The history of Greece in election slogans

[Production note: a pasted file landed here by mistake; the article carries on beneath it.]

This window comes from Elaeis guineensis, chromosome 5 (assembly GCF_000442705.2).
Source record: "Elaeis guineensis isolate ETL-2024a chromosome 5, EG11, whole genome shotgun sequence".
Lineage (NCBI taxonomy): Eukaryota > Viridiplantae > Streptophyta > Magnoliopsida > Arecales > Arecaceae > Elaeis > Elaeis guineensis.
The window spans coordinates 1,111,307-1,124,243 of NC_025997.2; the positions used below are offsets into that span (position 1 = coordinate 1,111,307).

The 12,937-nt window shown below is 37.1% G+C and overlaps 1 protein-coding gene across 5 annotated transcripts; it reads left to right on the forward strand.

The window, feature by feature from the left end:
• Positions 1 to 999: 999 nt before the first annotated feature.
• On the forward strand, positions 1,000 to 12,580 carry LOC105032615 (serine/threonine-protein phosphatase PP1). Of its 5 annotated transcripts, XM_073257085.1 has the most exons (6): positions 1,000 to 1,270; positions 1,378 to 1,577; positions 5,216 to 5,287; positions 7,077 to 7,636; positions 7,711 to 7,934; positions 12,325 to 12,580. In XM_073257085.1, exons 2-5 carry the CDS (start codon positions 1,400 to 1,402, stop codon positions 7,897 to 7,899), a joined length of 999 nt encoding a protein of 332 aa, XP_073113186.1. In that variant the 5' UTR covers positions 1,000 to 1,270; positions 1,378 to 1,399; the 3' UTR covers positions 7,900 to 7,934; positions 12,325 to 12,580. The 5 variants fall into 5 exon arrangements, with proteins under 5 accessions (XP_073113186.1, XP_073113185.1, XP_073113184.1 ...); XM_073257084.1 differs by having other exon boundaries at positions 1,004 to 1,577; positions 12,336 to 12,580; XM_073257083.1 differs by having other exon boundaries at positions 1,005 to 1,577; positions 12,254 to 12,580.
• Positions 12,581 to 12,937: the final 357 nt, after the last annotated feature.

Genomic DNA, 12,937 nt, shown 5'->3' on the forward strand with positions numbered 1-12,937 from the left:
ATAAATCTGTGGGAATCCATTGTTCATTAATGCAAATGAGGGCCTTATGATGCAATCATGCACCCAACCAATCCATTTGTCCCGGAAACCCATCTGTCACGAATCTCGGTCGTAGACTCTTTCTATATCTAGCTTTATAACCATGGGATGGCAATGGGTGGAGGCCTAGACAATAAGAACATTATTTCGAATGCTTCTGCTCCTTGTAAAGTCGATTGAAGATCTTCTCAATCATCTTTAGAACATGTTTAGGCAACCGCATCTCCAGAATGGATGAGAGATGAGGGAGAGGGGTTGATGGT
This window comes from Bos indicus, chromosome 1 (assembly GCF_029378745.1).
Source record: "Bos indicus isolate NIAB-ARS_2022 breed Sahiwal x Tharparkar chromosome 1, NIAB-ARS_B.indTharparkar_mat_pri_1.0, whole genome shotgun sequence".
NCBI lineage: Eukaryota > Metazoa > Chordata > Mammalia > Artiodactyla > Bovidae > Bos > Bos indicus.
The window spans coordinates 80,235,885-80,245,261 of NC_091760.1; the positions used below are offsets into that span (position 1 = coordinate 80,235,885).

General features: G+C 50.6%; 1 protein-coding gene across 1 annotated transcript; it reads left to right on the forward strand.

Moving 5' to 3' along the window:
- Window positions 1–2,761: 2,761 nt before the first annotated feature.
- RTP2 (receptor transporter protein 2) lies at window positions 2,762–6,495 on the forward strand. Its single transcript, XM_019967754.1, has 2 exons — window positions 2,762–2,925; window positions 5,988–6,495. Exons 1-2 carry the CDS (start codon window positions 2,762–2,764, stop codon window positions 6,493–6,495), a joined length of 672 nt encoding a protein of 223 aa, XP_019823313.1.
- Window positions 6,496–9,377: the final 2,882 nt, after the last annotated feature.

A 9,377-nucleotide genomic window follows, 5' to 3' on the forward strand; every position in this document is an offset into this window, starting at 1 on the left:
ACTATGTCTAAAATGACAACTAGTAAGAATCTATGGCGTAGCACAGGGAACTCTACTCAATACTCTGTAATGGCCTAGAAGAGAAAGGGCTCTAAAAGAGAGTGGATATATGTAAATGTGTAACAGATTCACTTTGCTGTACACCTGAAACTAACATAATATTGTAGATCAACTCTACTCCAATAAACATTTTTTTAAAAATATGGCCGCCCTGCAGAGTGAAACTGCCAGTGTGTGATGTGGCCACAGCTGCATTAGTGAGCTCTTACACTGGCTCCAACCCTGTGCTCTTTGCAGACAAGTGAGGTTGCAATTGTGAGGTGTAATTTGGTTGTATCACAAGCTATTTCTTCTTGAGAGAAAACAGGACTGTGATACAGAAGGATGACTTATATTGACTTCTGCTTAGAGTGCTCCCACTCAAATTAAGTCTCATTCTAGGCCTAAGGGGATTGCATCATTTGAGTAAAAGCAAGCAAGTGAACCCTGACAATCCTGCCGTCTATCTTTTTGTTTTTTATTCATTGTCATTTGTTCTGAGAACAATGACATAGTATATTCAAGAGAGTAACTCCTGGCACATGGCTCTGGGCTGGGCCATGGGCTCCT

In the past, people would flock to the squares to make a passionate demonstration of their political convictions. Today, they crowd the screens of televised, virtual reality. Over the past 30 years, since the junta fell, politics has moved far from megaphones, leaflets and the posters splashed all over the place to enter the world of opinion polls, televised electoral campaigns and debates. The slogans spawned by people at adrenalin-filled rallies and which were in keeping with the political pulse of the time have given way to the manufactured products of political offices and spin doctors. But a slogan can still pithily sum up the essence of every pre-election period – whether it’s expressed spontaneously by crowds or skillfully put together by the eavesdroppers on public sentiment. November 1974: This was a time when people flooded the streets, when politicization was at its peak, when a people that had been oppressed for years dreamt of fulfilling its visions. Constantine Karamanlis returns from his self-imposed exile in Paris to a savior’s welcome. Newspaper titles read: «Karamanlis or tanks.» At the huge pre-electoral rally of November 15, New Democracy supporters chant, «Karamanlis, Karamanlis, Greece’s glory and the nation’s hope,» and «Forward Costa, save the country.» [These rhyme in the original Greek e.g. Costa, prohora, sose tin chora.] Demands are for a purge of the political world, the punishment of the guilty parties during the seven years of dictatorship and a solution to the Cyprus issue. «Fascism shall not pass» is the slogan of the United Democratic Left (EDA), «Hand over the junta to the people» of the newly established Panhellenic Socialist Movement, and «Bread, schools and freedom» of the Center Union. Supporters of Giorgos Mavros say «yes» to the EEC and «no» to NATO, and clamor for «Mavros and Andreas in government together,» while the Andreas (Papandreou) in question battles «the instrument of domestic and foreign interests» – the new right of Constantine Karamanlis. His supporters give birth to the idea that «Greece belongs to the Greeks.» Ilias Iliou heads the left-wing forces, who demand junta supporters be punished, a general amnesty for all pre-1967 (the year the junta took over) political crimes, «no» to NATO and ousting (American) bases. ‘The great guarantee’ November 1977: Greece is a political cauldron. Constantine Karamanlis stands for re-election with the assurance that ND is the «great guarantee.» PASOK campaigns under the emblem of the green rising sun and the suggestion that the «EEC, the USA and NATO are one and the same thing» and «Out with the bases of death» – slogans that are remarkably similar to those of the now-legal Communist Party, or KKE («Out of NATO» and «Bases out»). The Center Union, with its emblem the legendary Liberty cap, still says «’Yes’ to the EEC, ‘no’ to NATO.» To the hypothetical question of to whom Greece finally belongs: ND replies that Greece belongs to the West; PASOK that it belongs to the Greeks and the Center Union, that it belongs to nobody. October 1981: There is change in the air. Each party expresses it in their own way: «ND is the one to make great changes» versus «A vote for PASOK is a vote for change.» The battle of the megaphones is on. Echoing through the old confectionery of Zonar’s is ND’s warning that «the continued existence of democracy depends on your vote.» It is countered by PASOK booming that October 18 will mark the end of «the anti-people policy of many years» and that «the people will be present at their own rendezvous with history.» An ND poster sports a Greek family and the slogan «New Democracy for eternal democracy.» But Manolis Glezos (of EDA, the United Democratic Left), Ilias Iliou and Giorgos Mavros stand by PASOK. «The people want change and PASOK can bring it,» says Andreas Papandreou at his pre-electoral rally that spread from Syntagma to Omonia Square, incorporating with incomparable mastery the slogans of his supporters into his speeches: «Forward, Andrea, for a new Greece» (the famous Embros, Andrea, yia mia Ellada nea) and «The people reply, ‘We’re done with the Right.’» «Democratic participation, no more 1963,» shouted KKE supporters (1963 being the year when EDA deputy Grigorios Lambrakis was assassinated) and, «A strong Left, with KKE at the head.» June 1985: The higher education bill leads to occupations of the schools of Law and Chemistry, Anti-State Struggle member Christos Tsoutsouvis is killed in a shootout with police and ND leader Constantine Mitsotakis questions the legality of the election of Christos Sarzetakis to the presidential office. «Down with the PASOK junta» and «Karamanlis is the nation’s leader,» ND supporters clamor. «A Greece that’s sold is what voting Right holds,» retort PASOK members. Left-wing parties accused the government of creating a two-party system and the KKE returned to a 1950s slogan: «Plastiras or Papagos, what’s the difference?» June 1989: Badly hurt by the Koskotas scandal and Andreas’s affair with air hostess Dimitra Liani, PASOK campaigns for re-election. «PASOK for development and change,» it says; «We deserve a better life,» is ND’s slogan, together with «The past divides us, the future unites. Time for work and unity.» Synaspismos Left Coalition demands a purge (catharsis). Opinion polls show young people to be uninterested in politics. November 1989: The coalition government of the Left and New Democracy clash sharply with the opposition. Pavlos Bakoyannis is murdered by November 17, Andreas Papandreou is brought to trial. Citizens are worn out by the extended electoral period and the sense of decay. The time of rallies comes to an end. The megaphone war and the poster battles are over. The age of televised political commercials has begun. «We overcame the past to build the future,» says ND, while PASOK proposes a joint deployment for a «new course.» Synaspismos demands «a purge, transparency and an independent judiciary.» On November 23, the all-party government of Xenophon Zolotas is formed. April 1990: PASOK distances itself from the magic word «change» and begins to talk of «cooperation, modernization, stability.» On a poster with a picture of the Berlin Wall after it came down, ND wonders: «The world is changing. And we?» It also introduces mudslinging: «PASOK recommends… a taste of Yugoslav corn» (this was reference to a scandal over imports of Yugoslav corn that were sold to the EEC as a Greek product so that Greece could rake in the subsidies) and «PASOK says support Swiss banks» – a reference to Menios Koutsogiorgas (charged then with taking money and putting it in a Swiss bank account in exchange for passing a a law). October 1993: The rift between ND and Political Spring leader Antonis Samaras, the Macedonian dispute, privatizations and economic policy all dent ND’s image. «Greece votes for hope,» declares Andreas Papandreou. «Forward and not backward, Greece will never turn back,» proclaims ND. «A Left with a new face,» Synaspismos proposes. Taunts continue. «Greece is non-negotiable. ND damages your health,» was PASOK’s riposte to an advertisement about Papandreou’s health. September 1996: These were the first couch elections. Two major political figures – Constantine Karamanlis and Andreas Papandreou – are no longer on the campaign trail. PASOK and ND both undertake to enter the Economic and Monetary Union (EMU) and the Greek economy embarks on a race to fulfill EMU’s convergence criteria. Fixed party and ideological identities show signs of thawing. PASOK promises a «new age,» ND says it’s «time for work,» KKE insists that «people counterattack with a strong KKE,» Dimitris Tsovolas reminds people that «we are here…» and Nikos Constantopoulos (Synaspismos) proposes: «Look us in the eye and vote. Parliament is just the beginning.» April 2000: Campaigning under the slogan «All together to build the new Greece,» PASOK points to the country’s progress toward EMU. Hailing the spurious rise in the stock market, it promises «development and a better life for all.» The leader of ND attempts to wipe out bad memories of the Right and focuses on daily existence in his electoral campaign. «All together, we can do better» and «There is a better Greece that we want» are the party’s main slogans. Voters pay less attention to the content of political speeches and more to candidates’ style. Stars of the camera emerge as winners on the voting lists. March 2004: Analysts announce «the end of parties.» Greeks no longer believe in politics nor in politicians. Discontent is widespread and parties accuse each other of corruption. The heirs, Costas Karamanlis and George Papandreou, monopolize the elections. «We dare, we proceed, we change,» declares PASOK. ND supplements this with: «The country needs political change,» and «New policy, better Life.»